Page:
It’s really not much of a plot but then again, the film is about showcasing the musical performances.  The soldiers sing.  The soldiers dance.  The soldiers tell jokes and imitate people who were famous in 1943.  There are several scenes that attempt to wring laughs from soldiers dressed up like women.  What’s interesting is that, at a time when the army was still segregated, the performances in This Is The Army feature both white and black soldiers.  Irving Berlin apparently demanded that black soldiers be allowed to appear in both the stage show and the film and, as a result, the unit that performed This Is The Army was, for a time, the only integrated unit in the U.S. Army.

Of course, that makes it even odder that there’s an extended sequence in which white soldiers perform while wearing blackface and standing on a set that’s been designed to resemble a pre-Civil War plantation.  It’s a scene that pops out of nowhere and then it keeps going and going and going and I could only stare at the screen in shocked horror as it played out.  It’s an odd contradiction that the same Irving Berlin who demanded that black soldiers be honored on stage and screen was also apparently the same Irving Berlin was put a minstrel show sketch into the middle of This Is The Army.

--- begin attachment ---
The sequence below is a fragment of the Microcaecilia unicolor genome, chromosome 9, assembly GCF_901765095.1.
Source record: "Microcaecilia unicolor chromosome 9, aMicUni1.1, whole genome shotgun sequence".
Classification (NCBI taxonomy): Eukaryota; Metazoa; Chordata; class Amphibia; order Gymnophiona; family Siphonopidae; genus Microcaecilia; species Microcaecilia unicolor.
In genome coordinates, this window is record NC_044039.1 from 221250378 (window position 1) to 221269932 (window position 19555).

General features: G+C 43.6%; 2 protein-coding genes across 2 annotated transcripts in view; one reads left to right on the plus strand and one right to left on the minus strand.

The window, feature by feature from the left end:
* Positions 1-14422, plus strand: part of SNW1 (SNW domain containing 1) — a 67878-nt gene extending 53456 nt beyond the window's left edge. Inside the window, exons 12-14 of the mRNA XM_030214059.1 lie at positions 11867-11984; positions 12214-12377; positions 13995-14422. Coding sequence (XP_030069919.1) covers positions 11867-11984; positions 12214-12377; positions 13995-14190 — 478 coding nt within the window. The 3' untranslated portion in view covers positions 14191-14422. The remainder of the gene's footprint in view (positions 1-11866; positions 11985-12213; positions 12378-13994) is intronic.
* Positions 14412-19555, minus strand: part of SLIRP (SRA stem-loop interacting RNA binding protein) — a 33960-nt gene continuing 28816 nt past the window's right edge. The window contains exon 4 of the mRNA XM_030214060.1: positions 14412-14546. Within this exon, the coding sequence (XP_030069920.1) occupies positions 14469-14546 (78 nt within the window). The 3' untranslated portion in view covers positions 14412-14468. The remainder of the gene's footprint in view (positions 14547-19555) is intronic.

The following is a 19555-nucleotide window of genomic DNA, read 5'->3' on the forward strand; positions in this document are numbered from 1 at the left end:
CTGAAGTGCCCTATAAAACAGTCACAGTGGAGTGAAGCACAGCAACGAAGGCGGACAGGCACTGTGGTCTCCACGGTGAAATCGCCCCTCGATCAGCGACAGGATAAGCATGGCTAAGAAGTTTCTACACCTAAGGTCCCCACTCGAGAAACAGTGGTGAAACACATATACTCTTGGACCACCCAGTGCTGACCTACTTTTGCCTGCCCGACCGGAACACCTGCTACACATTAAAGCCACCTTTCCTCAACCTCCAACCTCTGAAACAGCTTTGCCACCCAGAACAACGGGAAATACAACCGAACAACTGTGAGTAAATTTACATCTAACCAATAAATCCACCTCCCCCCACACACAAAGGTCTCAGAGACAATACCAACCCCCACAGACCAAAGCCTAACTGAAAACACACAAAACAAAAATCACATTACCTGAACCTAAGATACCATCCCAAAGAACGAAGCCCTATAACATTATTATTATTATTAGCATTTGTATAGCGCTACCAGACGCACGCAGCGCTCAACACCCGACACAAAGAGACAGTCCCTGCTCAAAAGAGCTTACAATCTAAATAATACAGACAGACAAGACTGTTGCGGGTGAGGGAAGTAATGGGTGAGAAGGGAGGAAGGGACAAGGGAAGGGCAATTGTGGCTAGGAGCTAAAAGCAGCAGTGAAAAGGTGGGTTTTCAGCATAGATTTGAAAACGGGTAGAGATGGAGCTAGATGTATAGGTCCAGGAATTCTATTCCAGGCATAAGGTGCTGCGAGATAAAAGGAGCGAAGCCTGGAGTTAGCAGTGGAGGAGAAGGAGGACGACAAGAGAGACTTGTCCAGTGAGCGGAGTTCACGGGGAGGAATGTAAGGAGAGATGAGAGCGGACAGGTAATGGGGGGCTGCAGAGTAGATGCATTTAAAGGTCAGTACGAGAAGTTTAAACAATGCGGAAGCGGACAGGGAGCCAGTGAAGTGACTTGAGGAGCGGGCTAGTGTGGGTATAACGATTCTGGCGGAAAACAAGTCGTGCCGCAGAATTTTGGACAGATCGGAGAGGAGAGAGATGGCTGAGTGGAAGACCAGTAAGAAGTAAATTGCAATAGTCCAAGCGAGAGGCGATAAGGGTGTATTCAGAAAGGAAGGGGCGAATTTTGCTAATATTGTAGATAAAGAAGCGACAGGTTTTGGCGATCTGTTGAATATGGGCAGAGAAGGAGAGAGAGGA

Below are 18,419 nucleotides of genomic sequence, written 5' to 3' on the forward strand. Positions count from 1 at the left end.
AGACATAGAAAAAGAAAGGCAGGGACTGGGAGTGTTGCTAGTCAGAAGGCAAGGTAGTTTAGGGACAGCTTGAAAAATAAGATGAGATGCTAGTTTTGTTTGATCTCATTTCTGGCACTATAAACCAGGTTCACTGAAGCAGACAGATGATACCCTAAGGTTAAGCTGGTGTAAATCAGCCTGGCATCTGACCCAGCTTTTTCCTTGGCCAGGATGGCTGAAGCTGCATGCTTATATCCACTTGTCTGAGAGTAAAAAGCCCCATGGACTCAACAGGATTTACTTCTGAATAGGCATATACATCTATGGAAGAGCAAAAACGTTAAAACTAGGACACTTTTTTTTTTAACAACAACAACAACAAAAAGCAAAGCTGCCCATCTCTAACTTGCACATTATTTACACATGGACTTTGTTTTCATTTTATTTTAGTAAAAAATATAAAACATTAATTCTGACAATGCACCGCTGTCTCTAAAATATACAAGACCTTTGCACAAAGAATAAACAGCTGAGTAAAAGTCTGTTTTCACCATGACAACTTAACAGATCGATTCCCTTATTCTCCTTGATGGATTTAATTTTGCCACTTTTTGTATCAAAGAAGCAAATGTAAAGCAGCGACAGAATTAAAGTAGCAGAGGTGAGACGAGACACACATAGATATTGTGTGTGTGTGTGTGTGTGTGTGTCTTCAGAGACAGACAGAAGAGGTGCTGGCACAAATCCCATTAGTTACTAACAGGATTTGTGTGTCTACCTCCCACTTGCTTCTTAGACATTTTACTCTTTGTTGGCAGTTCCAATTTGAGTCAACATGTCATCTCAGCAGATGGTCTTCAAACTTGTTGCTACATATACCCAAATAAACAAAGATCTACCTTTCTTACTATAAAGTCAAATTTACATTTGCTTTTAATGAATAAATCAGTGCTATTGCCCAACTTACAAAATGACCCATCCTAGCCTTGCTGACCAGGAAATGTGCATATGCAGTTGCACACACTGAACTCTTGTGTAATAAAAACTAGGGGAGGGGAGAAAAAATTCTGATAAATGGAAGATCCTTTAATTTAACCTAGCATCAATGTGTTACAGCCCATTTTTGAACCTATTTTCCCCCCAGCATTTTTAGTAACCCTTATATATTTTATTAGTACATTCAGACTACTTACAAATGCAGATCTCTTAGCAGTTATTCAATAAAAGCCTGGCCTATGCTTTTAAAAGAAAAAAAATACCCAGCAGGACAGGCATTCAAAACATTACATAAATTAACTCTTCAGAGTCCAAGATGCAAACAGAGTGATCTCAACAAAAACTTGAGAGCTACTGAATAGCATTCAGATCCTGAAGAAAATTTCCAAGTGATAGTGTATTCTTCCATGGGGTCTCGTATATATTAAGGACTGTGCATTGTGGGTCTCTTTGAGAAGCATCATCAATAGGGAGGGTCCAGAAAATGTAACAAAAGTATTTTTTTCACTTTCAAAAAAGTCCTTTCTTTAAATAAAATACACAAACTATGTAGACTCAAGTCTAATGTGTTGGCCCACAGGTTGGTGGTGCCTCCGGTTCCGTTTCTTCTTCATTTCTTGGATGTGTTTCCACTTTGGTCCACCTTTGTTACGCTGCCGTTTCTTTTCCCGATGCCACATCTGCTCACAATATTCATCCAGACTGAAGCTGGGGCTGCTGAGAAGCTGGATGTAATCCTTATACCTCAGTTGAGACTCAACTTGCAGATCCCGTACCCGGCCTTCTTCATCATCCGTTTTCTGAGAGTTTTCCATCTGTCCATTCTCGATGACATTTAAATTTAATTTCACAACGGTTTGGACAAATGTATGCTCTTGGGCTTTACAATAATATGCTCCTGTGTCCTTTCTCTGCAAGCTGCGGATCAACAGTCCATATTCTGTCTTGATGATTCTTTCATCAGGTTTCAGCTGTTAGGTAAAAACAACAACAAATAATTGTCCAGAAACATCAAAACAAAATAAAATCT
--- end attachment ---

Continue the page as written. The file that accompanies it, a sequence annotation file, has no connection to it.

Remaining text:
Interestingly enough, George Murphy later retired from acting and was elected to the U.S. Senate in 1964.  Murphy’s success inspired his co-star, Ronald Reagan, to run for governor.  If Murphy had never been a senator, Reagan would probably never have been a president.  Both Reagan and Murphy give likable performances in This Is The Army and it’s easy to see how that likability, while it may not have often translated into great acting, did eventually lead to political success.

This Is The Army is a time capsule film, one that is mostly interesting as a view into the psyche of 1940s America.  The humor is often corny and the storyline is predictable but there’s also a very sad subtext to the film.  Since both the film and the stage show were performed by actual enlisted men, you watch with the knowledge that some of the men singing and joking on stage won’t return from the war.  Often times, during the performances, we see random people in the audience crying as they realize the same thing.  Even in an otherwise light-hearted film, the sobering realities of life during wartime are right beneath the surface.